Thanks for the encouragement 🙂
      It’s a great feeling to be able to touch others with my story and experience

      Noch Noch

  2. ANI says:

    found this interesting, especially what your regional manager said. I think a lot of the time our confidence is shook and we rush to improve it and ‘fix it’ and in doing so we are only making it worse. We strive to be the best at all times but sometimes its ok that we aren’t, its actually a good thing as we learn from it. Sometimes you have to let things happen in their own time. So like you said ‘Two steps forwards. One step back. To move forward’. a lot of people forget the little steps in life.:) XX

  3. jim says:

    You don’t update your blog that often, but when you do, wow. I wish I could write as well as you. Two of the last sentences struck me hard. They certainly resonated with me and I dare say most depressives: I don’t need to be perfect. I just need to be me.

    • nochnoch says:

      Hi Jim

      Thank you for your compliment! I am glad my writing can resonate with you. And yes we don’t need to be perfect, but we always forget that. As long as we are who we are, that’s fine, and if others can’t take it, we’ll tough luck :p

      Noch Noch

  4. Anne says:

    Our whole lives are one long journey. I have the desire to be a better version of myself and feel its always two steps forward one step back. But its important to give ourselves a break, we are not perfect and indeed if we were, we would be boring. More importantly we would not have the understanding of what others go through. All the twists and turns that life takes, shaping our reactions and feelings. Sometimes i find it helpful just to stop, distance myself from daily hum drum, and just let my thoughts wander. I have a tendancy to run with my initial responses ti situations, but if i am in the right frame of mind to mediate my response, delay it, then i have time to think. As always Noch Noch, a wonderfully insightful post. Xo

    • nochnoch says:

      Hi Anne

      You make a great point! The twists and turns and seeming obstacles are those which teach us what we need to learn in life! We get too caught up sometimes and must remind each other to take a step back and distance ourselves!

      Thanks for reminding us!

      Noch Noch

  5. Kaman says:

    Thank you for sharing. This really struck me hard. I got the same feeling as yours and maybe I shall move on too.

    • nochnoch says:

      Hi Kaman

      I hope you can move on from whatever it is you are struggling with. It takes a while, and even today I was trying to push myself and then suddenly remember, it will take more time that I thought, and its okay!

      Noch Noch

  6. Black dog says:



    • nochnoch says:

      Black Dog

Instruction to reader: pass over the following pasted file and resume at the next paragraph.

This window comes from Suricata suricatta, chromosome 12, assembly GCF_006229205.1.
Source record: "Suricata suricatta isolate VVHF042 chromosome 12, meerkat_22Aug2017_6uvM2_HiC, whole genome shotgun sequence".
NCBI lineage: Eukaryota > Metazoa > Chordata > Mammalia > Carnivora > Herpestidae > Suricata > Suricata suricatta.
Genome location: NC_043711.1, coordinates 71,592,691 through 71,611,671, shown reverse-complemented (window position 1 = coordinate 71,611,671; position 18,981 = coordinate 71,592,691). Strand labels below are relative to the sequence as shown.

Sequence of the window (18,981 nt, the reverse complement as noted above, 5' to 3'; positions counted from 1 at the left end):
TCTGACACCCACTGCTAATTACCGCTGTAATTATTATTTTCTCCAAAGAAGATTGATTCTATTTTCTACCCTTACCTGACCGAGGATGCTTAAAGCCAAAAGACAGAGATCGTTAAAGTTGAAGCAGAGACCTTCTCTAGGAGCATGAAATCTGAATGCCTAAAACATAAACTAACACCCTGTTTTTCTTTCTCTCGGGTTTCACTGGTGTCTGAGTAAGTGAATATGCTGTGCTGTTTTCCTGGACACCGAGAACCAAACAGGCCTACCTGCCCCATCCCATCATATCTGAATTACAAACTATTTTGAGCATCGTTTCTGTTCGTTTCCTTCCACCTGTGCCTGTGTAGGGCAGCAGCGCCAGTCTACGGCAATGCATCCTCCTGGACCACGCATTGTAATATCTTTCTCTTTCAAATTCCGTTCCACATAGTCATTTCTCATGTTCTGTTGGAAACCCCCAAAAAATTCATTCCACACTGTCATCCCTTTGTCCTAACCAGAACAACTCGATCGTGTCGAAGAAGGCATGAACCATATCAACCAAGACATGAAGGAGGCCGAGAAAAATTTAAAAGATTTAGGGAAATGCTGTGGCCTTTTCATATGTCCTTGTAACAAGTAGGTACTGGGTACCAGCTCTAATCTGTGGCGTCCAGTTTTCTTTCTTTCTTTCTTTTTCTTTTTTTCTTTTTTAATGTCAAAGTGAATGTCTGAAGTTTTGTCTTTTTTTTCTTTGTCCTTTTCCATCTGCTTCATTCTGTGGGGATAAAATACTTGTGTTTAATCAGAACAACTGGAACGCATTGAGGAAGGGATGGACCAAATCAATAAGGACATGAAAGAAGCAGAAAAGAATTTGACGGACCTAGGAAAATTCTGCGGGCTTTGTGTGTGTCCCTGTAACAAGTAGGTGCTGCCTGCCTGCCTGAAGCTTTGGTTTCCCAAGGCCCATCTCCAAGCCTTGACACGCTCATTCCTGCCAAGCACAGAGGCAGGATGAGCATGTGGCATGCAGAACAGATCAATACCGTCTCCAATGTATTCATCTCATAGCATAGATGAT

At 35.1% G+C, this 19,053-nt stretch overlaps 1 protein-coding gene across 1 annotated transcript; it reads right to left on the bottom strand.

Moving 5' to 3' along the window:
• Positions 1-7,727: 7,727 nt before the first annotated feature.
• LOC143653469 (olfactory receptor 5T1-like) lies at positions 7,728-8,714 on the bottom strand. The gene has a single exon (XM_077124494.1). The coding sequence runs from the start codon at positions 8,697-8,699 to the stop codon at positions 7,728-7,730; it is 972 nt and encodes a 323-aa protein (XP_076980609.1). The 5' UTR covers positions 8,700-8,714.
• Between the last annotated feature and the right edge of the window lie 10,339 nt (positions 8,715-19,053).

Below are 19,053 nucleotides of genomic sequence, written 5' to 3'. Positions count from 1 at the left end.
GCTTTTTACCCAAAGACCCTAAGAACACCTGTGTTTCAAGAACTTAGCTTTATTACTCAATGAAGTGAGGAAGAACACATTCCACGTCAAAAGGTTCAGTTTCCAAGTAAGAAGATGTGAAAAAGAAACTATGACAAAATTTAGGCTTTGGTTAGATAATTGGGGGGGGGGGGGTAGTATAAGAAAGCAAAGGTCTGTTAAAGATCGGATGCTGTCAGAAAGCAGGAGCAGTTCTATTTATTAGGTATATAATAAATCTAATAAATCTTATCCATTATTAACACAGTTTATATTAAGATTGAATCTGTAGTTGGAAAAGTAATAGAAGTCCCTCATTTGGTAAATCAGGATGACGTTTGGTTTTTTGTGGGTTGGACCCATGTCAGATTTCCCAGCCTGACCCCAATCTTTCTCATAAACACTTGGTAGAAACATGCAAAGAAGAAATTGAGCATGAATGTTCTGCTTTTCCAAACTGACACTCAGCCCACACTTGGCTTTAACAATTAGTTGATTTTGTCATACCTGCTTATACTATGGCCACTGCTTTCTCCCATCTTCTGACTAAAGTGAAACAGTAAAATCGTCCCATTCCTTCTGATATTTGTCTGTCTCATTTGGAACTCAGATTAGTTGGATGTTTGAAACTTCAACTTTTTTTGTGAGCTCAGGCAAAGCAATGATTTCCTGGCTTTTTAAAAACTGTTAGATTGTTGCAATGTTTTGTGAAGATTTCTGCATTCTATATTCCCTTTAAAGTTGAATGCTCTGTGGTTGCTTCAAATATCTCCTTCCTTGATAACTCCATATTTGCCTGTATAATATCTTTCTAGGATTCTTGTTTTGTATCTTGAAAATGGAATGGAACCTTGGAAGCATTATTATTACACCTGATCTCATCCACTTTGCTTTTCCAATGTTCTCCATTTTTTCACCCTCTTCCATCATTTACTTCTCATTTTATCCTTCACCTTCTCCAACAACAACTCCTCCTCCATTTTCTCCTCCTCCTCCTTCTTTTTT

7. Jim L says:

    Noch Noch,

    I found this post quite relevant and timely to my current situation. I am just coming out of a long depressive period and am poised to return to work (after a 15 week absence) this coming Monday. Needless to say, I am quite anxious about this. I am confident in my skills and abilities. I worry more about facing everyone and the potential awkwardness that will ensue. I keep telling myself that I will walk in with confidence, tell people that it is great to be back and ask them to respect my privacy about my absence (if they try to dig too deep). But something tells me that walking back into the office will not be as easy as I hope and that I will struggle for a while to find my new normal in the workplace.

    Thanks for sharing and reminding me that I don’t have to be perfect.


    • nochnoch says:

      Hi Jim

      You are great the way you are. And if anything depression has built you in ways you wont know, so daunting at first, i am sure you can find your confidence again. Let me know how the first day of work goes. I’d be interested to hear of your experience

      Noch Noch

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  10. Jan says:

    Hi Noch… I was wondering why I used to able to give impromptu talks to students & parents… and when I was singing just a line at the back of the church two years ago (not in front, it was behind hundreds of people) and I was shaking the whole time… the panic attacked was worse, when a few people glanced at me…

    You elaborated it so well… so true for all of us… it really takes time and effort to, you know, just be “me”…


    • nochnoch says:

      Hi Jan

      Indeed – it wasn’t until that meeting I realized that I have changed so much as a result of this depression experience and it takes a while to rebuild some skills we used to know so well. The important thing is not to berate ourselves for not being able to do it now. We will get there 🙂


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about Noch Noch

Enoch Li, (pen name: Noch Noch) was born and raised in Hong Kong and Australia. She has also studied / worked / lived in the US, France, UK, Japan, The Netherlands, China, and has travelled to more than 40 countries. She loves travelling and her curiosity in foreign cultures and languages has led her to enjoy her life as an international executive in the banking & finance industry. However, she was forced to take time off work in 2010 due to her illnesses and after spending time in recovery, cooking, practising Chinese calligraphy, reading and writing – in short, learning to take care of herself and letting out the residual work stress, she has transitioned into a Social Entrepreneur and founded BEARAPY to help corporates make workplaces mentally healthy, and support executives to become more resilient.